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The Goldilocks Stage for Nonprofits

What is the right size for a nonprofit? Knowing what the right size is for YOUR nonprofit is always an ongoing conundrum. There is no standardized scale for nonprofit organizations. We often describe small organizations as having an annual budget under $1 million. Research tells us that about 95% of nonprofits in North Texas are under $1 million.

On the other end of the scale, some of the largest nonprofit organizations in the U.S. are:

  • American Red Cross, $1.2 billion

  • Boys & Girls Clubs of America, $2.5 billion

  • St Jude Childrens Research Hospital $2.3 billion

  • Salvation Army $2.3 billion

Why the Size of a Nonprofit Matters

Many nonprofits start out small, bootstrapped by the founder and their family and friends. Other organizations have the benefit of support from someone with financial capacity and a passion for the mission.

If a start up nonprofit shows no sign of growth over the first few years, then donors, especially foundations, might wonder if this effort is a passion project for the founder and therefore, not deserving of their funding.

Private and family foundations will often look at a budget size to determine if an organization qualifies to apply for funding and to set the grant award amounts. Many foundations will limit grant award size to a percentage of the annual budget. For example, if the operating budget is $500,000, then a funder is unlikely to award a $250,000 first-time gift. Funders want to avoid being a majority supporter. I serve on several grant review committees, and typically see grant limits of less than 10% of the annual budget.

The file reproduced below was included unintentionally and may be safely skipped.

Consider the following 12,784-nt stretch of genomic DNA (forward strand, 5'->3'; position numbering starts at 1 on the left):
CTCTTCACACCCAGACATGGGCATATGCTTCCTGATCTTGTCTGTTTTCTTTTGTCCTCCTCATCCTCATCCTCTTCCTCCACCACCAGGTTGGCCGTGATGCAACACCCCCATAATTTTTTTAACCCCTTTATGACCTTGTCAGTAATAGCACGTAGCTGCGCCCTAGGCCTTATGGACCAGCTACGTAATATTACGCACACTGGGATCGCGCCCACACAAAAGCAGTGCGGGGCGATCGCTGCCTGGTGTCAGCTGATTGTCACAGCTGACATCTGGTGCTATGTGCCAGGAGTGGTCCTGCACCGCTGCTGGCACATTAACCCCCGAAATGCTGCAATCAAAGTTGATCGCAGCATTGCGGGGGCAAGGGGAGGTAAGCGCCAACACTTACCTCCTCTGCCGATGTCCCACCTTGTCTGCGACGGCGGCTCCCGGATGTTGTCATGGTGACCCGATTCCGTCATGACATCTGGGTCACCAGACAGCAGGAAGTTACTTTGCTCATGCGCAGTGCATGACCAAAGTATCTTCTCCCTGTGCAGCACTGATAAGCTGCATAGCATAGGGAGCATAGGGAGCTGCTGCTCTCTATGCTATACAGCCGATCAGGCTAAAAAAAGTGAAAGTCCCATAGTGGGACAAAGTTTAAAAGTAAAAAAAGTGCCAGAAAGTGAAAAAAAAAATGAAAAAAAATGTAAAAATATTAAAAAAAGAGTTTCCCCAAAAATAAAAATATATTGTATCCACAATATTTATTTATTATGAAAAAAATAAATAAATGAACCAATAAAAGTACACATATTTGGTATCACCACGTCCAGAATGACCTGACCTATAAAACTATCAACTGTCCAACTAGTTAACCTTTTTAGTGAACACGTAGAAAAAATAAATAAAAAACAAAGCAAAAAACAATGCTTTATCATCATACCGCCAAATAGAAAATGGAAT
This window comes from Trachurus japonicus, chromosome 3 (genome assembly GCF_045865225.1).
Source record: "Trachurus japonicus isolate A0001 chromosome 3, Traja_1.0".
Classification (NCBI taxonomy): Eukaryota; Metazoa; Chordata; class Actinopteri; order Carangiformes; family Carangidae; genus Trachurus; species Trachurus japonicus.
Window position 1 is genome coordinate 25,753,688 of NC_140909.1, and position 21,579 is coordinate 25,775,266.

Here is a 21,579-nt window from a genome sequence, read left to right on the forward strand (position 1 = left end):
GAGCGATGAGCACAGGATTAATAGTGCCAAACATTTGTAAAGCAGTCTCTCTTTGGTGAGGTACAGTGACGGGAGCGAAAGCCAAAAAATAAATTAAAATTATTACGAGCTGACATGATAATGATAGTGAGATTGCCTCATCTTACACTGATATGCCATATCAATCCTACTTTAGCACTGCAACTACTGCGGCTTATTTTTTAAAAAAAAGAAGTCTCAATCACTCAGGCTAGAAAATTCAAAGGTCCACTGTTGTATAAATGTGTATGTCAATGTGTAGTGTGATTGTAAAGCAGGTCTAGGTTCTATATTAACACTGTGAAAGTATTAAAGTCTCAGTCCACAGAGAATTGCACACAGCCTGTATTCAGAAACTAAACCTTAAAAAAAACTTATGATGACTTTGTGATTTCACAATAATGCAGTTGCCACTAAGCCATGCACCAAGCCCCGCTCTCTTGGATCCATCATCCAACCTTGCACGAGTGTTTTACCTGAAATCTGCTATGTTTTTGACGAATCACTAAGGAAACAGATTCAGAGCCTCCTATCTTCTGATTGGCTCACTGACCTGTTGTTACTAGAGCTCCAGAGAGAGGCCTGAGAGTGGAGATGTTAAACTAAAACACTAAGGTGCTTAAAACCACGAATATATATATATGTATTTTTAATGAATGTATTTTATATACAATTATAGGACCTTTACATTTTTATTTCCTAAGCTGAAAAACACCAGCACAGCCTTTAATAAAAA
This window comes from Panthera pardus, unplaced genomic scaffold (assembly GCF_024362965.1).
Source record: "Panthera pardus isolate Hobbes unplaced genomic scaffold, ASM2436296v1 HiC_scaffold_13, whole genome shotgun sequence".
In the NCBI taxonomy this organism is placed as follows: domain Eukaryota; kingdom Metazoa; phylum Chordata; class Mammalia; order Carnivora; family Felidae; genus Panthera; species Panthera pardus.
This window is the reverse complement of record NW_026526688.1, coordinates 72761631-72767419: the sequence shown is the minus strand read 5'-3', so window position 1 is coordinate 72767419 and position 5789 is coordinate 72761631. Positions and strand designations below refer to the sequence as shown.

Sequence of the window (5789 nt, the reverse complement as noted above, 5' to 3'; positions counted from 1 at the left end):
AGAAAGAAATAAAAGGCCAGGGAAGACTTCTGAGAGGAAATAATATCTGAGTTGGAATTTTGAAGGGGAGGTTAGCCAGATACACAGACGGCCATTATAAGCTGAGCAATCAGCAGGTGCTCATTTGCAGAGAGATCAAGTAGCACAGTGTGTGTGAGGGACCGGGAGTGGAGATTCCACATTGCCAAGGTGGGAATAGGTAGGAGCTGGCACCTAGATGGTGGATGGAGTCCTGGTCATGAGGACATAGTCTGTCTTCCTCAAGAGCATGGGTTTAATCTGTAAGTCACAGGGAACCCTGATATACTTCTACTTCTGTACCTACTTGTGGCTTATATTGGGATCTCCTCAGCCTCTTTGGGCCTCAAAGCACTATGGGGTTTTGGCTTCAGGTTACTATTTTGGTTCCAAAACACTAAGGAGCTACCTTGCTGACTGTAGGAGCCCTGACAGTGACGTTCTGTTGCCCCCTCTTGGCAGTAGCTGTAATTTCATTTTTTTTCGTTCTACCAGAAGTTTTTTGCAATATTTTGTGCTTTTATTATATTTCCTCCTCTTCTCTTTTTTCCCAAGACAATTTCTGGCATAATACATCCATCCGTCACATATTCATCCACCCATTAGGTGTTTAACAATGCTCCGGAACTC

When to Grow

As a nonprofit evolves and matures, the question of size must be addressed. What would more money mean for your organization? More staff? Bigger and maybe multiple facilities? A bigger geographic footprint? What is the capacity of your board and executive team to lead and manage?

Here are a few examples of when a nonprofit needs to plan for growth:

  • If your organization sees an unmet need in the community

  • If your organization has outgrown the current building

  • Funders are interested in supporting your growth

  • Other nonprofits are interested in partnering

However, bigger is not always better, nor is small the best solution. Expanding programs to just show growth is detrimental to the nonprofit. Does your organization have a strategic plan that lays out a path for growth and success. If not, then it’s time to develop a strategic plan to guide the organization.

What resources are needed to get to the next level:

  • Diversified funding

  • Development plan

  • Strategic plan

  • Staff, volunteers, and engaged board.

Planning for growth and success will lead to being the right size at the right time to better carry out your nonprofit’s mission.


Michelle Crim, CFRE

Dynamic Development Strategies can help. We offer coaching, grant writing, and fundraising services for our nonprofit clients. We specialize in small to mid-size organizations because we understand your challenges. Please contact us for more information.

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